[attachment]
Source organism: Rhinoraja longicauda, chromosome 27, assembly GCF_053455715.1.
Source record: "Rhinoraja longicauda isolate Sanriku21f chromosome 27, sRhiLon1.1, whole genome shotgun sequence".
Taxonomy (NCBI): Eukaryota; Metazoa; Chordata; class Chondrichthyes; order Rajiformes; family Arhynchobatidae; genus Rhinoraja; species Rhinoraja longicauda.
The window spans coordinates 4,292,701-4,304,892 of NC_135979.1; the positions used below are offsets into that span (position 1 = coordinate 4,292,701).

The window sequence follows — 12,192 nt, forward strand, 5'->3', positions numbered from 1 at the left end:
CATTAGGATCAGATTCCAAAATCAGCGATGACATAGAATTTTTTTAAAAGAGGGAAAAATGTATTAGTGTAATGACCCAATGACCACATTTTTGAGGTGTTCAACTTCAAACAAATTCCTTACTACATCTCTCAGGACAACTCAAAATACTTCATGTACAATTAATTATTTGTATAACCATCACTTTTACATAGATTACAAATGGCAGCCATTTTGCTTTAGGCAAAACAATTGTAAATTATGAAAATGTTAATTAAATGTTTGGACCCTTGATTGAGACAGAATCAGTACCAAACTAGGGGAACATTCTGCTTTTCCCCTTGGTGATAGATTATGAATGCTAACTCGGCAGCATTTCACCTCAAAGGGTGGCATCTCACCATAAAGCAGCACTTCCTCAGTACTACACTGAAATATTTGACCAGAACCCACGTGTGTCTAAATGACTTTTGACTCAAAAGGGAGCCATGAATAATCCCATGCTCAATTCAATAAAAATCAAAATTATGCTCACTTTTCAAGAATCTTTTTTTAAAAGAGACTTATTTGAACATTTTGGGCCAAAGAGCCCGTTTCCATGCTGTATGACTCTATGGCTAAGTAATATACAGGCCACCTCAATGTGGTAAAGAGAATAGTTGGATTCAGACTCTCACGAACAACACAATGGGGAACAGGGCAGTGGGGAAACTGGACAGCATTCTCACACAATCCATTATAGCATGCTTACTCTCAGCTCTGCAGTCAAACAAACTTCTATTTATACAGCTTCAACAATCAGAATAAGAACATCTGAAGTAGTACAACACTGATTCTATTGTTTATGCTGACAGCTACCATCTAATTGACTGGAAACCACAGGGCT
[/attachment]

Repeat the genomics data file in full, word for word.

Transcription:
Source organism: Rhinoraja longicauda, chromosome 27, assembly GCF_053455715.1.
Source record: "Rhinoraja longicauda isolate Sanriku21f chromosome 27, sRhiLon1.1, whole genome shotgun sequence".
Taxonomy (NCBI): Eukaryota; Metazoa; Chordata; class Chondrichthyes; order Rajiformes; family Arhynchobatidae; genus Rhinoraja; species Rhinoraja longicauda.
The window spans coordinates 4,292,701-4,304,892 of NC_135979.1; the positions used below are offsets into that span (position 1 = coordinate 4,292,701).

The window sequence follows — 12,192 nt, forward strand, 5'->3', positions numbered from 1 at the left end:
CATTAGGATCAGATTCCAAAATCAGCGATGACATAGAATTTTTTTAAAAGAGGGAAAAATGTATTAGTGTAATGACCCAATGACCACATTTTTGAGGTGTTCAACTTCAAACAAATTCCTTACTACATCTCTCAGGACAACTCAAAATACTTCATGTACAATTAATTATTTGTATAACCATCACTTTTACATAGATTACAAATGGCAGCCATTTTGCTTTAGGCAAAACAATTGTAAATTATGAAAATGTTAATTAAATGTTTGGACCCTTGATTGAGACAGAATCAGTACCAAACTAGGGGAACATTCTGCTTTTCCCCTTGGTGATAGATTATGAATGCTAACTCGGCAGCATTTCACCTCAAAGGGTGGCATCTCACCATAAAGCAGCACTTCCTCAGTACTACACTGAAATATTTGACCAGAACCCACGTGTGTCTAAATGACTTTTGACTCAAAAGGGAGCCATGAATAATCCCATGCTCAATTCAATAAAAATCAAAATTATGCTCACTTTTCAAGAATCTTTTTTTAAAAGAGACTTATTTGAACATTTTGGGCCAAAGAGCCCGTTTCCATGCTGTATGACTCTATGGCTAAGTAATATACAGGCCACCTCAATGTGGTAAAGAGAATAGTTGGATTCAGACTCTCACGAACAACACAATGGGGAACAGGGCAGTGGGGAAACTGGACAGCATTCTCACACAATCCATTATAGCATGCTTACTCTCAGCTCTGCAGTCAAACAAACTTCTATTTATACAGCTTCAACAATCAGAATAAGAACATCTGAAGTAGTACAACACTGATTCTATTGTTTATGCTGACAGCTACCATCTAATTGACTGGAAACCACAGGGCT